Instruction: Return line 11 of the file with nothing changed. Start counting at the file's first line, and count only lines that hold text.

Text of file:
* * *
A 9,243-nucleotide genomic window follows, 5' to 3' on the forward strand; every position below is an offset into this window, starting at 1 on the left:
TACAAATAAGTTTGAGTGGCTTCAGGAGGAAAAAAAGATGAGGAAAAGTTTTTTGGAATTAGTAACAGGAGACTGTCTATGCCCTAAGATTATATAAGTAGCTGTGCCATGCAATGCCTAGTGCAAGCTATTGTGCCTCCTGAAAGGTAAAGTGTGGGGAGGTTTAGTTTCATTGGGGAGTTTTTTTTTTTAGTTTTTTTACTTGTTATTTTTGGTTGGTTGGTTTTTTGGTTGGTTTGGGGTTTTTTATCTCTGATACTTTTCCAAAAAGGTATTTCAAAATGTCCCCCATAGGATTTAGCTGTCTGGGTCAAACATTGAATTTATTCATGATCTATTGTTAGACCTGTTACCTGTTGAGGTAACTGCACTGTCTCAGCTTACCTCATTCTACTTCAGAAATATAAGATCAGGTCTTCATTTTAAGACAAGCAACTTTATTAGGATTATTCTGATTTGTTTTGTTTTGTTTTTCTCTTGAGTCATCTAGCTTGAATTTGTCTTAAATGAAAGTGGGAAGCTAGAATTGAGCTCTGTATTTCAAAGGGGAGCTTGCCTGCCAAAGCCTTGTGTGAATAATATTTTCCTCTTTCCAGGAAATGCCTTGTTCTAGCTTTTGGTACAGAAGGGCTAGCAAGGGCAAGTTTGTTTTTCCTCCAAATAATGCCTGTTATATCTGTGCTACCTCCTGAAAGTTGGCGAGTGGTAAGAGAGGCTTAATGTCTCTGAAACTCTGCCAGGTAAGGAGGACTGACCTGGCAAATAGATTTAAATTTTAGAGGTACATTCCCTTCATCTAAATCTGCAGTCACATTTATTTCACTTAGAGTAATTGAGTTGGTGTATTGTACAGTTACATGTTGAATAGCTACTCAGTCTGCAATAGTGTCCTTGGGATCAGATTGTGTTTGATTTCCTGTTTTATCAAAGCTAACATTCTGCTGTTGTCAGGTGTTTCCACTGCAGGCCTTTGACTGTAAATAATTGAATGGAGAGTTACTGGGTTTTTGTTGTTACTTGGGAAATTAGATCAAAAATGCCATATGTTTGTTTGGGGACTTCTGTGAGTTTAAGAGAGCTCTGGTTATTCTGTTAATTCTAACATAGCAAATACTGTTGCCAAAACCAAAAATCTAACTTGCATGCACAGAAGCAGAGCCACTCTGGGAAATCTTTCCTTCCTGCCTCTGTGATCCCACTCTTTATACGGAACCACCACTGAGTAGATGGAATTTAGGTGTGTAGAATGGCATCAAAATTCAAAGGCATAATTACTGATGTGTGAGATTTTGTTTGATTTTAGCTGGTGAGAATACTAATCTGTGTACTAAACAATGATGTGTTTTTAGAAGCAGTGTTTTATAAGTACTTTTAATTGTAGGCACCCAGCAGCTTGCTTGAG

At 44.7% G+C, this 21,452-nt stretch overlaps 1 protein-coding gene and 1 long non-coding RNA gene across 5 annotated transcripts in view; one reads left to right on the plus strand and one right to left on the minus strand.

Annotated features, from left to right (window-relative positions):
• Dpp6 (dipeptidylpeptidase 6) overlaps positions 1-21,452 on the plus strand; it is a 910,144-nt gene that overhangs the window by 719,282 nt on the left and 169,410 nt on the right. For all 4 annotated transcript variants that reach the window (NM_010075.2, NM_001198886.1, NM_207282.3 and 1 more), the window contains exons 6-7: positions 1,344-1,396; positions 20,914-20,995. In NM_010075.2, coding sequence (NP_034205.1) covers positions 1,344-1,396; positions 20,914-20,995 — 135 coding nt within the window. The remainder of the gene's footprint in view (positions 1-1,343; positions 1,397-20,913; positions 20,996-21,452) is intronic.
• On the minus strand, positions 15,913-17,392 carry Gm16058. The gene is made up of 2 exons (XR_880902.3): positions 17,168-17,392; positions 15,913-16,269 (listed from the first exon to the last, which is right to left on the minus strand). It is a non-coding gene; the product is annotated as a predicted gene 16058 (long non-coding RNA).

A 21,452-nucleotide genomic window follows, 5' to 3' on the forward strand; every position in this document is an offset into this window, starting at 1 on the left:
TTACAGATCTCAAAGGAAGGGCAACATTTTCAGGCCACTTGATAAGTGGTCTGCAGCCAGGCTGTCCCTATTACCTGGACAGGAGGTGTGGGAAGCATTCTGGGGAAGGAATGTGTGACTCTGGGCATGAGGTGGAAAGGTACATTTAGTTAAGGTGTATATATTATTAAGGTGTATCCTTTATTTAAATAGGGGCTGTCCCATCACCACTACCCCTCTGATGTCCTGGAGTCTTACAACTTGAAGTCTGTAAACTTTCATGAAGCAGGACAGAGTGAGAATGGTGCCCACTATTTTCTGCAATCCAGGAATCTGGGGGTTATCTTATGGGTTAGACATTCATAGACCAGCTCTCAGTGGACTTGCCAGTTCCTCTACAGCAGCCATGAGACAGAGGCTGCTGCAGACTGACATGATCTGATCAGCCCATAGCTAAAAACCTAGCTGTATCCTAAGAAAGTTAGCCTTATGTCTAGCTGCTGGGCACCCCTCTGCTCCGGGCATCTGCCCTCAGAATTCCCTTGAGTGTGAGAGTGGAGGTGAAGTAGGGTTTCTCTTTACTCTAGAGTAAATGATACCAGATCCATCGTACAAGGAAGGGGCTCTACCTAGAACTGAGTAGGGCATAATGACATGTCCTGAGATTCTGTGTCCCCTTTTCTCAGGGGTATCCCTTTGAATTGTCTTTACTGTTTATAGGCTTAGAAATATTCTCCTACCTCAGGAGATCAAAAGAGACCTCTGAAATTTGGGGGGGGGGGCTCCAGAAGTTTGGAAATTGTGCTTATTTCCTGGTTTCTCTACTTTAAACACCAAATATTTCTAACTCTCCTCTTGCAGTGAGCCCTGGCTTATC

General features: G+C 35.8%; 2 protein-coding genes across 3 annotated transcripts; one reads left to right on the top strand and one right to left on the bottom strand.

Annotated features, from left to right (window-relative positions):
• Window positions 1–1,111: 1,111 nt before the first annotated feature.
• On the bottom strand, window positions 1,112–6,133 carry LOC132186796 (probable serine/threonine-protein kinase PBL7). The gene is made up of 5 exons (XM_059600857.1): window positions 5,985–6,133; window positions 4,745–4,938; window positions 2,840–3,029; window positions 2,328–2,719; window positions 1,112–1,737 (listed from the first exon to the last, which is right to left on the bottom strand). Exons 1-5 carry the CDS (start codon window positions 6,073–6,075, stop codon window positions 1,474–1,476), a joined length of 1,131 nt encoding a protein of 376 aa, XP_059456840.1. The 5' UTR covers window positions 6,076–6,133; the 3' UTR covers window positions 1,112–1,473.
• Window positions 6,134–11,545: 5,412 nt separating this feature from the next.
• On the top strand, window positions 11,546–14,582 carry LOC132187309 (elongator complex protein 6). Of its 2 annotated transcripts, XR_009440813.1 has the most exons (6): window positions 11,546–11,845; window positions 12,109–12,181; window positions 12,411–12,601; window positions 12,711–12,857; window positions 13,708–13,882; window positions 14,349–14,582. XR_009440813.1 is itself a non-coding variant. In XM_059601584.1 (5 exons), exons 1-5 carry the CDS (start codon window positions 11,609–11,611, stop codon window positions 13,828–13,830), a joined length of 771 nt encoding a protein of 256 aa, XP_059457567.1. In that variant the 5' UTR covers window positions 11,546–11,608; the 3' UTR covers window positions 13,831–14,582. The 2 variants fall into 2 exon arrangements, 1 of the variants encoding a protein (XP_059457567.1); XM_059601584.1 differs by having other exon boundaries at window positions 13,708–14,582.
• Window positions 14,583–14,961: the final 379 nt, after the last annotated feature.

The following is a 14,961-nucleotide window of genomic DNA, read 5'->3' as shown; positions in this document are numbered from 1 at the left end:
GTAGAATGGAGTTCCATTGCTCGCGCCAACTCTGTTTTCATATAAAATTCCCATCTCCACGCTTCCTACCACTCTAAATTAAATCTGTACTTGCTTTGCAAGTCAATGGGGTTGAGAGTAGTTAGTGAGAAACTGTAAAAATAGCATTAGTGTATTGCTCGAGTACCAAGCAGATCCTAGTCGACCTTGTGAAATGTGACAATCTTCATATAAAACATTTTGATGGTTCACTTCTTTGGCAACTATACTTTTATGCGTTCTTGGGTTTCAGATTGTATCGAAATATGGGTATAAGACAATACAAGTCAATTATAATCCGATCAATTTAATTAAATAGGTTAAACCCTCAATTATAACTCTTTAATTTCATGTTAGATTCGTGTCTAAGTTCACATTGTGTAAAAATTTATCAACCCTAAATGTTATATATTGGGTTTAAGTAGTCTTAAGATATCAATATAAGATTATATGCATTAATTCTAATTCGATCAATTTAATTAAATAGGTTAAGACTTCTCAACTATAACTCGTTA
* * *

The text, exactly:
• Window positions 1–1,111: 1,111 nt before the first annotated feature.